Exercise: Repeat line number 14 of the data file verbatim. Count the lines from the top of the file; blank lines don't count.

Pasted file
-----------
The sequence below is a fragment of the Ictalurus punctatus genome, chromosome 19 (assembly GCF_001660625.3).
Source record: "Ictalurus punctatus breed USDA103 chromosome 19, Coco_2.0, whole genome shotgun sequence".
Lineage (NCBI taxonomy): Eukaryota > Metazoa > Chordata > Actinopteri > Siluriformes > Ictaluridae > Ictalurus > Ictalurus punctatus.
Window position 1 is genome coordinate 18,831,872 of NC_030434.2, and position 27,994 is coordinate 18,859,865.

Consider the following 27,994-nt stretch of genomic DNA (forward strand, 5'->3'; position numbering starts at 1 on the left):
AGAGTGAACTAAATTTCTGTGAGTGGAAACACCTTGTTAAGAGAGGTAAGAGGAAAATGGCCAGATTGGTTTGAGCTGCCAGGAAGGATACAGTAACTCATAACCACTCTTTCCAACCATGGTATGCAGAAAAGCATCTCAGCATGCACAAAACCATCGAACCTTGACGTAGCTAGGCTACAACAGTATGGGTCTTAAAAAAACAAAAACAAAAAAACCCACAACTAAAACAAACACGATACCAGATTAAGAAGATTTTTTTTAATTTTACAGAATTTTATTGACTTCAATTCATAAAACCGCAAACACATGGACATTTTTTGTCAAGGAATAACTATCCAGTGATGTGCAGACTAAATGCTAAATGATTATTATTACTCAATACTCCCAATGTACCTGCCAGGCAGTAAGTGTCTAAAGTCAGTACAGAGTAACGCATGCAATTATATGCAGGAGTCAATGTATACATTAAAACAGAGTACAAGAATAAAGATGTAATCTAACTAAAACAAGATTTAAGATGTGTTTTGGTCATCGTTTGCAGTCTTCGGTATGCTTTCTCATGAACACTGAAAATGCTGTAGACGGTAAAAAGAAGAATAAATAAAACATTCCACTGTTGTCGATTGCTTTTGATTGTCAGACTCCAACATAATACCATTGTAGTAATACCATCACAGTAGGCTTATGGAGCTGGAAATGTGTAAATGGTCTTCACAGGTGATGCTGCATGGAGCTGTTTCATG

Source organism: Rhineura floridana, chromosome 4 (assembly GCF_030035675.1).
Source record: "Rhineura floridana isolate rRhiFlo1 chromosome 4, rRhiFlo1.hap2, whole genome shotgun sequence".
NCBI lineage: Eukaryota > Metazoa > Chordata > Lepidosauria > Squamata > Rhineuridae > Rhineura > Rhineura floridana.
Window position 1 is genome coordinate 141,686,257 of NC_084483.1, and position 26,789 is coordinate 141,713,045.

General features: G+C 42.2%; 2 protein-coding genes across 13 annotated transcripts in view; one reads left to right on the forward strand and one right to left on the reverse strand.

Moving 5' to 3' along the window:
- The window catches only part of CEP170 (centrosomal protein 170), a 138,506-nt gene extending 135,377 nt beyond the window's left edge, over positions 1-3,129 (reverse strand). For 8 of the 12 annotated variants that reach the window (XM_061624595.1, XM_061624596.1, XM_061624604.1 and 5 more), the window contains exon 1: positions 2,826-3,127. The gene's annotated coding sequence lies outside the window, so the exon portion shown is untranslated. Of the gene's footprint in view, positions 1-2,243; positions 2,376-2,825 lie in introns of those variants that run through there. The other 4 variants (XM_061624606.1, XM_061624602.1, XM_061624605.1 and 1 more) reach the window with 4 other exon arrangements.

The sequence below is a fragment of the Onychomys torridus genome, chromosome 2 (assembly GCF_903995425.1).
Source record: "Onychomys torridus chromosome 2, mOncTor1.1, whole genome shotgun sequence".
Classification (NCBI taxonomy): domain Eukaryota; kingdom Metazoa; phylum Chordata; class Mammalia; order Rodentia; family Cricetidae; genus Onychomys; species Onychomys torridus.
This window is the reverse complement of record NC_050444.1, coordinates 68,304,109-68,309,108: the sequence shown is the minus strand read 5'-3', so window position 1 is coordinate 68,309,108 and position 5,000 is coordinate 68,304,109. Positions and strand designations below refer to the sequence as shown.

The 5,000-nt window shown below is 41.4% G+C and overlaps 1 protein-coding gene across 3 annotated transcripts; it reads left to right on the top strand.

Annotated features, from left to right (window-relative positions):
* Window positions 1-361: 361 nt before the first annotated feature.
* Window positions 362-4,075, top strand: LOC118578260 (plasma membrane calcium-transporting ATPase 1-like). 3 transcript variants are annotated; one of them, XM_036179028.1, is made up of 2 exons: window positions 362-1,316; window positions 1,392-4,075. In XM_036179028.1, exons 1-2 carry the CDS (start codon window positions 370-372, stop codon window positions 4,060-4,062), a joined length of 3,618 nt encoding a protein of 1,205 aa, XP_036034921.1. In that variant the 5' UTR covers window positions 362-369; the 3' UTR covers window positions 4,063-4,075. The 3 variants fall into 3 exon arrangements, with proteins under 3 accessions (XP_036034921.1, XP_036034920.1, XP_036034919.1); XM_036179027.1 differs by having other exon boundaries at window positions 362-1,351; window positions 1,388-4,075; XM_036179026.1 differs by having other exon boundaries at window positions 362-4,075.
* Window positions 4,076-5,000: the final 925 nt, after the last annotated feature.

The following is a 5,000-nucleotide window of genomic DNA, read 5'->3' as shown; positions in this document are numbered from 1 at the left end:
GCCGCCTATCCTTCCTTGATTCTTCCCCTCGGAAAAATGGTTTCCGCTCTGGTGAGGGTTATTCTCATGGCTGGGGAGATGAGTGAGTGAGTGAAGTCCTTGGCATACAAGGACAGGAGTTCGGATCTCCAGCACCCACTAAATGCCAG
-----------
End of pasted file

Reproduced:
The sequence below is a fragment of the Onychomys torridus genome, chromosome 2 (assembly GCF_903995425.1).